CCPD/FIAP Invited Session
Physics Careers in the Semiconductor Industry
Sponsoring APS units and organizers:
- Heather Galloway, Southwest Texas State University (for CCPD)
- Stefan Zollner, Motorola, (for FIAP)
Session Chair: Heather Galloway, Southwest Texas State University
We had five speakers who ranged from an academic to an industrial viewpoint. Attendance ranged during the session from ~50-150 people. Due to the current economic situation, I think that the response and support was reasonable. Below are the speakers and their abstracts. Larry Larson has been asked by ‘The Industrial Physicist’ to contribute an article.
Internship-based degrees in applied physics with microelectronics emphasis
Mark Holtz (Department of Physics, Texas Tech University)
We present details on the initiation and maintenance of the internship-based M.S. degree in physics at Texas Tech University. This program, initiated in 1996, has graduated approximately 30 students. Each student completes an extended internship, at least six months in duration, at a regional microelectronics company. Specialized courses provide the background needed for our students to excel in these companies. We will also discuss new programs at several other universities, and discuss general requirements for successfully setting up similar degree programs. The internship program was initially supported by the National Science Foundation (DMR 9705498), and is now supported fully by sponsoring industries.
Electrical Engineering Preparation for the Semiconductor Industry
Mark E. Law (University of Florida)
As silicon integrated circuit technologies shrink to sub-100nm dimensions, plenty of job opportunities exist for trained physicists. This talk will high light some of the issues faced in shrinking technology, and will cover areas in which physicists can make contributions. Solid State, Materials, and quantum backgrounds can all find a place in the semiconductor industry of the future.
Technologically driven research and education in physics--a golden opportunity for physicists
Toh Ming Lu (Rensselaer Polytechnic Institute)
Information age has created an unprecedented opportunity for physics research and education. Physicists can make tremendous contributions to high tech sectors such as computing and communication, energy, and biotech. In this talk, I will discuss how physicists might take advantage of this opportunity to expand our horizon. I will also present the challenges (mainly philosophical and attitudes) we need to overcome to fully exploit the opportunity.
Physics Careers in the Semiconductor Industry: OK, I'm in, now what?
Larry Larson (SEMATECH)
The role of the physicist working in the Semiconductor Industry differs significantly from those working in a purely academic setting. This talk will give a perspective on these differences by examining these roles in some detail.
The first detail is simply ``Why are you employed by your institution?" Physicists in the Semiconductor industry are, in the most basic sense, employed to develop or sustain processes, equipment or devices in order to produce chips for sale. This very basic point colors the goals, objectives and the reward structure for the industrial physicist. I will use examples of mundane and complex physics applications from development work at SEMATECH to compare the industrial approach to my perception of an academic approach.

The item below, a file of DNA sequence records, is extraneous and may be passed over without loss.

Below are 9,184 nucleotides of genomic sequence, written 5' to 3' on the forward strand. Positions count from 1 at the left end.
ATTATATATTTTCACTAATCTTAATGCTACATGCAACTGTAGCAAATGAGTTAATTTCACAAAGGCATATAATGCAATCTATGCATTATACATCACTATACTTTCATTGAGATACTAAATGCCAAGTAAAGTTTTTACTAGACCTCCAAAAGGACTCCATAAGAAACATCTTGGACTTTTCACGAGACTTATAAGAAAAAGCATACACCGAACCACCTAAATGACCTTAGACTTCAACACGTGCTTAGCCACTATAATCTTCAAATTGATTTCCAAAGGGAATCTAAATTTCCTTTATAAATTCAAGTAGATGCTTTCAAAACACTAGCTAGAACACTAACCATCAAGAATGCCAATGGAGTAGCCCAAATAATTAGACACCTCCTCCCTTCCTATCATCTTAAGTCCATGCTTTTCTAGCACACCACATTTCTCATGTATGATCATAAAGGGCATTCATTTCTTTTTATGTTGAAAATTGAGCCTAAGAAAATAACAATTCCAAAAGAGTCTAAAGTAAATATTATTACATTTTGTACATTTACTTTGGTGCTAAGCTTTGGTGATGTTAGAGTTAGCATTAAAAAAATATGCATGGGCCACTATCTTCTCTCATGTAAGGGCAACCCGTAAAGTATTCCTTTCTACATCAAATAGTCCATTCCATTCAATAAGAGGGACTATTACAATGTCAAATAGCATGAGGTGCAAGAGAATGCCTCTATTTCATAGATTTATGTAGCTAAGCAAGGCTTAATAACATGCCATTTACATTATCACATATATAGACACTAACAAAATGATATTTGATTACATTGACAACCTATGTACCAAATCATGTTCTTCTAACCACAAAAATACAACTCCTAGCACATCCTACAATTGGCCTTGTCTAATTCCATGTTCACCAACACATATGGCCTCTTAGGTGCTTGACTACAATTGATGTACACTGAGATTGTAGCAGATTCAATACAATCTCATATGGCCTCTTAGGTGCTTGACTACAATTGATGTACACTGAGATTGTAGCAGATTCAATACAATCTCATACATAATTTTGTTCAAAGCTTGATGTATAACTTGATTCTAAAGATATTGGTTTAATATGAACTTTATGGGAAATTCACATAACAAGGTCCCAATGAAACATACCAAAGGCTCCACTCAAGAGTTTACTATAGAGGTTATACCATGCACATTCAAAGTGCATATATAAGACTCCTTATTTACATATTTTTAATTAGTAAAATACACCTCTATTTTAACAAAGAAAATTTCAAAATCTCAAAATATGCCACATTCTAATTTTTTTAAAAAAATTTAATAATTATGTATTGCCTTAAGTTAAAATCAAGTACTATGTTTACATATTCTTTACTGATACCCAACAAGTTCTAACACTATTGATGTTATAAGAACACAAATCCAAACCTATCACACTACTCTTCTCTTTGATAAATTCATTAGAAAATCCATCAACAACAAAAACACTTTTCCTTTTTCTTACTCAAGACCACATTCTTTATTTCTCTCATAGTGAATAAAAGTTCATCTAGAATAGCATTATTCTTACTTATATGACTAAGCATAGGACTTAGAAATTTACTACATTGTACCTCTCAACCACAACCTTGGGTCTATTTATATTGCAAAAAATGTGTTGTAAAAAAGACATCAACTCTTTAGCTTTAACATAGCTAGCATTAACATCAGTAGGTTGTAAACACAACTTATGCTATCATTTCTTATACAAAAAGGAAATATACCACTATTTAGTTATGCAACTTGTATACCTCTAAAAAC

Another important attribute of the industrial career is the strong influence of timeliness on the usefulness of our results. This leads to an emphasis of the working approach on attacking problems as a team, to the strong availability of resources, but also to the aspect that a project can fall away from the critical path and be cancelled. Some of these effects will be described with examples from the International Technology Roadmap for Semiconductors and also from SEMATECH.
All in all, working as a physicist in the semiconductor industry is an exciting and rewarding career. Be aware though, that the industry is dynamic and intensive be ready for a ride!
A Phycisist's View of CMOS Semiconductor Manufacturing: What it takes to Produce a Product
Brad Melnick (Motorola - SPS)
Scaling of CMOS semiconductor technology over the past several decades has progressed at a rate of ~0.7x reduction in feature size per technology node. Raw gate density has increased from \sim100k gates/mm^2 at the 180nm technology node to a projected 700k gates/mm^2 at the 65nm technology node schedule. Some estimates indicate that the number of transistors manufactured world wide per year now exceeds the number of grains of rice grown per year (1). The increase in transistor density and the introduction of new materials has allowed for increased functionality on chip. Consumer products are shipping today that contain true system on chip (SoC) technology. SoC combines digital and analog CMOS, embedded memories, and passive components monolithically in a single die at a cost of just a few dollars per chip. In order to achieve a competitive cost structure for today's CMOS semiconductor products, companies must manufacture large volumes at very low defect densities.
This talk will discuss how CMOS semiconductor technologies are developed and manufactured in order to meet the criteria discussed above. Five basic technology development phases will be reviewed: Concept and Feasibility, Module Level (Short Flow) Integration, Full Flow Integration, Prototyping, and Volume Manufacturing. The unique requirements of each phase will be covered along with the success criteria that must be met before the technology can transition into the next phase. Emphasis will be placed on the role the physicist within each phase.
(1) R. Blewer, AMC 2002 Short Course I, Advanced Interconnect - Approaches and Trends, Sept. 30, 2002.